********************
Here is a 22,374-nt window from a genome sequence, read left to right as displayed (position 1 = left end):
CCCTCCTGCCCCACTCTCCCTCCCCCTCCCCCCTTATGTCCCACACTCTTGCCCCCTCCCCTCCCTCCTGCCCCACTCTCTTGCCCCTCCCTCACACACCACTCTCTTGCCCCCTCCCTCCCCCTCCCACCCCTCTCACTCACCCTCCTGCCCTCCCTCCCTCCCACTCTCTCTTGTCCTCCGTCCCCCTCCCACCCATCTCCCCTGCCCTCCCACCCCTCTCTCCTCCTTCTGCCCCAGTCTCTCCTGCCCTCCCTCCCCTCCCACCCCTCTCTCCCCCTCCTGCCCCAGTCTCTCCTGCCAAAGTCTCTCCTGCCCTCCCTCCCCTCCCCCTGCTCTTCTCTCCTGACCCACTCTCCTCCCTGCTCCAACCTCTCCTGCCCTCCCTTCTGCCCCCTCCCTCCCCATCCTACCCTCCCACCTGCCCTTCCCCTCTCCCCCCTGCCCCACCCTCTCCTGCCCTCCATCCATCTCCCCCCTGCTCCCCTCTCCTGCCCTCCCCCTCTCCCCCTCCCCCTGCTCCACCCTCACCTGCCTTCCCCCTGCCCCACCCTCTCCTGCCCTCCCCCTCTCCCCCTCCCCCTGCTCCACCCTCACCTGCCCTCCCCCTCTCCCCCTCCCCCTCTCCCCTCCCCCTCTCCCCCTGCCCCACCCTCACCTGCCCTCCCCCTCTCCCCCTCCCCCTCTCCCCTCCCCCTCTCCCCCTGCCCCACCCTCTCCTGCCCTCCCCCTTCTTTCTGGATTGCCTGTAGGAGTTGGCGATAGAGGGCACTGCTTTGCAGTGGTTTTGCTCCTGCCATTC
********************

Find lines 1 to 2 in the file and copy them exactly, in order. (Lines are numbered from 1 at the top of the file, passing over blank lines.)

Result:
Here is a 22,374-nt window from a genome sequence, read left to right as displayed (position 1 = left end):
CCCTCCTGCCCCACTCTCCCTCCCCCTCCCCCCTTATGTCCCACACTCTTGCCCCCTCCCCTCCCTCCTGCCCCACTCTCTTGCCCCTCCCTCACACACCACTCTCTTGCCCCCTCCCTCCCCCTCCCACCCCTCTCACTCACCCTCCTGCCCTCCCTCCCTCCCACTCTCTCTTGTCCTCCGTCCCCCTCCCACCCATCTCCCCTGCCCTCCCACCCCTCTCTCCTCCTTCTGCCCCAGTCTCTCCTGCCCTCCCTCCCCTCCCACCCCTCTCTCCCCCTCCTGCCCCAGTCTCTCCTGCCAAAGTCTCTCCTGCCCTCCCTCCCCTCCCCCTGCTCTTCTCTCCTGACCCACTCTCCTCCCTGCTCCAACCTCTCCTGCCCTCCCTTCTGCCCCCTCCCTCCCCATCCTACCCTCCCACCTGCCCTTCCCCTCTCCCCCCTGCCCCACCCTCTCCTGCCCTCCATCCATCTCCCCCCTGCTCCCCTCTCCTGCCCTCCCCCTCTCCCCCTCCCCCTGCTCCACCCTCACCTGCCTTCCCCCTGCCCCACCCTCTCCTGCCCTCCCCCTCTCCCCCTCCCCCTGCTCCACCCTCACCTGCCCTCCCCCTCTCCCCCTCCCCCTCTCCCCTCCCCCTCTCCCCCTGCCCCACCCTCACCTGCCCTCCCCCTCTCCCCCTCCCCCTCTCCCCTCCCCCTCTCCCCCTGCCCCACCCTCTCCTGCCCTCCCCCTTCTTTCTGGATTGCCTGTAGGAGTTGGCGATAGAGGGCACTGCTTTGCAGTGGTTTTGCTCCTGCCATTC